‘With the uncertainty in the estate tax environment, now might be an appropriate time to help clients engage in planning for any asset and estate transfer, aiming for flexibility. Planning with life insurance is still valuable to address possible state estate taxes, needed liquidity at death for business purposes, charitable giving and wealth transfer to family members. Knowing that these provisions sunset after 2025, care should be taken before reducing any death benefit face amounts or canceling any existing coverage.’ – AXA
Both Corporations and Pass-Through Entities are likely to benefit substantially from the new tax laws, opening the door for increased uses of life insurance in business continuation planning, executive compensation, key employee insurance, and retirement planning. The new tax bracket disparity between the highest individual and corporate rates will make business-funded arrangements, such as COLI and Split Dollar, more attractive.
‘For clients’ businesses that are incorporated with net income over $50,000, the new lower tax rate could offer tax relief – leaving more of their profits to be allocated to other assets such as Key Person and/or Executive Benefit programs such as Non-Qualified Executive Benefits and the permanent funding of buy-sell arrangements. The rate differentials may drive more interest into Split Dollar plans.’ – AXA
‘With a lower business tax bracket, some business owners may revisit their qualified plans if these plans are the primary vehicle for their retirement funds. With the sunset provision for lower individual income tax rates, business owners may be receiving qualified retirement distributions in a higher tax bracket. A simple nonqualified bonus plan funded with life insurance may be attractive as a supplement to qualified plan benefits.’ – Principal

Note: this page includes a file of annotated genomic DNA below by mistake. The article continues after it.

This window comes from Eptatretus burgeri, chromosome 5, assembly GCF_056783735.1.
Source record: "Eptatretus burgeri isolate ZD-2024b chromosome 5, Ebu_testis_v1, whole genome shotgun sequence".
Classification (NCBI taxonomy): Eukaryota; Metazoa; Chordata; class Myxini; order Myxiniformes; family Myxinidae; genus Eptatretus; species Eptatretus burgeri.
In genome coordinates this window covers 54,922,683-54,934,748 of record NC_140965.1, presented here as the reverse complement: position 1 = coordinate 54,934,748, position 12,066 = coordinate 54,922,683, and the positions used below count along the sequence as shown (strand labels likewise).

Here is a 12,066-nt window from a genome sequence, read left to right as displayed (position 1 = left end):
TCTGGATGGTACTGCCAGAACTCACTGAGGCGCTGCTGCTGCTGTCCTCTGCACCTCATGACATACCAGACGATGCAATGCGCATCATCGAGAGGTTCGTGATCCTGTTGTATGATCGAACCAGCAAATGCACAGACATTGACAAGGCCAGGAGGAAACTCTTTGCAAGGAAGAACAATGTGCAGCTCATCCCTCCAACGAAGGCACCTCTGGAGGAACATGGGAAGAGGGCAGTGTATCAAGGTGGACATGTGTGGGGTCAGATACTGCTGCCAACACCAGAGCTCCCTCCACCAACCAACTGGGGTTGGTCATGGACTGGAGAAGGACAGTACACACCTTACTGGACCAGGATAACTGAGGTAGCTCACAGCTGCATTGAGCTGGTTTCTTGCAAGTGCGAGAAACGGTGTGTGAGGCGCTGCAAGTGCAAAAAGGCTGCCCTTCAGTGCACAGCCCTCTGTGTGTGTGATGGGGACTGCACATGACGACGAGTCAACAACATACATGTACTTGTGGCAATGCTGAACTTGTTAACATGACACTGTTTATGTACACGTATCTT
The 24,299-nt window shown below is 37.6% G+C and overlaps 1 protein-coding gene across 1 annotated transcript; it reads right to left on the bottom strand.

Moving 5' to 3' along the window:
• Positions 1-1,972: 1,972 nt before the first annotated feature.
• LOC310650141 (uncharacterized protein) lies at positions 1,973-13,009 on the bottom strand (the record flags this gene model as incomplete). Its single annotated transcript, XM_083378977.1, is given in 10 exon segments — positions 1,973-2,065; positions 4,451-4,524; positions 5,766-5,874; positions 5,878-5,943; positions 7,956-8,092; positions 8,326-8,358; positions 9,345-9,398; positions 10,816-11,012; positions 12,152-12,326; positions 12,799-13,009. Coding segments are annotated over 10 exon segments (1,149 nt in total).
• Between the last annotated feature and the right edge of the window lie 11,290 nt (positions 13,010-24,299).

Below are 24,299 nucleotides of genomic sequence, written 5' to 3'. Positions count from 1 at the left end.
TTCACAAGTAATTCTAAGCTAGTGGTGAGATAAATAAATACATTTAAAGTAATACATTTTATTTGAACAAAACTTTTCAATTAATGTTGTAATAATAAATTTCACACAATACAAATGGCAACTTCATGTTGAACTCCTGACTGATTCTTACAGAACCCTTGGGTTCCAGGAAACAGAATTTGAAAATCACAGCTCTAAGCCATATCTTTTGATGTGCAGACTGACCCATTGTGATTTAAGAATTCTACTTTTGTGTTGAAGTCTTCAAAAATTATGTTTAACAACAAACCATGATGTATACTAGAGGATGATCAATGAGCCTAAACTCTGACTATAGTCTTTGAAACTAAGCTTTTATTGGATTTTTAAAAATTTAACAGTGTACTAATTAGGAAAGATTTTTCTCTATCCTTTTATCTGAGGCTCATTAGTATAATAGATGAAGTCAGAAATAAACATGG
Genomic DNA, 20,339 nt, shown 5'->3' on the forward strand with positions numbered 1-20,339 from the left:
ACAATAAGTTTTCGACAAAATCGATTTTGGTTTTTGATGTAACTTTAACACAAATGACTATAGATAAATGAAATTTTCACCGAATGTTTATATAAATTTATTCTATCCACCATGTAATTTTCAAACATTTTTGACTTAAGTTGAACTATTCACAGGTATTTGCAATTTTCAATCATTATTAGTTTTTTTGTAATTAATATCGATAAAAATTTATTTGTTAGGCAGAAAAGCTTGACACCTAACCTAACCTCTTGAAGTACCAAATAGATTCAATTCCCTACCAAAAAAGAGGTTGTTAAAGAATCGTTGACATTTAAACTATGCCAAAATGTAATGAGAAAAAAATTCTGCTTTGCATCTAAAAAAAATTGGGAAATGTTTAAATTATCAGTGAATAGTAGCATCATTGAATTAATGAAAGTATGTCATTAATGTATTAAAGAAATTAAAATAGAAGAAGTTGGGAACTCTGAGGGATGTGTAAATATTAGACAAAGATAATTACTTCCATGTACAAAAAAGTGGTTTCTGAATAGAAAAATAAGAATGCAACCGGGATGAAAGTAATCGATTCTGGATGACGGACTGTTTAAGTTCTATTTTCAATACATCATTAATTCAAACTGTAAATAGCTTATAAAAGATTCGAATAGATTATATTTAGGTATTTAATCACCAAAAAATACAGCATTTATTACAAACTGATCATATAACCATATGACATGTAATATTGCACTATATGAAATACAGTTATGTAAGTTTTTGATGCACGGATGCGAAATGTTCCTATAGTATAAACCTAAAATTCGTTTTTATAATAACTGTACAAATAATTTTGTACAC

Riding into the Next Sunset
We can think of no better way to sum up the opportunity at hand than this from Principal –
Life insurance, owned inside or outside of the estate (depending on your situation), may help solve these needs (among many others):
- Creating liquidity for the payment of state estate and inheritance taxes
- Providing for spouses, children and other loved ones
- Addressing special needs planning
- Protecting multi-generational planning
- Providing liquidity planning for income taxes
- Equalizing inheritances
- Protecting assets in an estate
- Navigating second marriages
- Planning for same-sex couples
- Protecting non-citizen spouses
- Augmenting supplemental retirement income
- Increasing charitable giving
- Planning for education
- Supporting healthcare planning (e.g., chronic illness)
- Funding business protection and business succession planning
Stay tuned for more from Windsor, as we introduce a wealth of new marketing ideas and campaigns for 2018, centered on new opportunities and the enduring advantages of life insurance.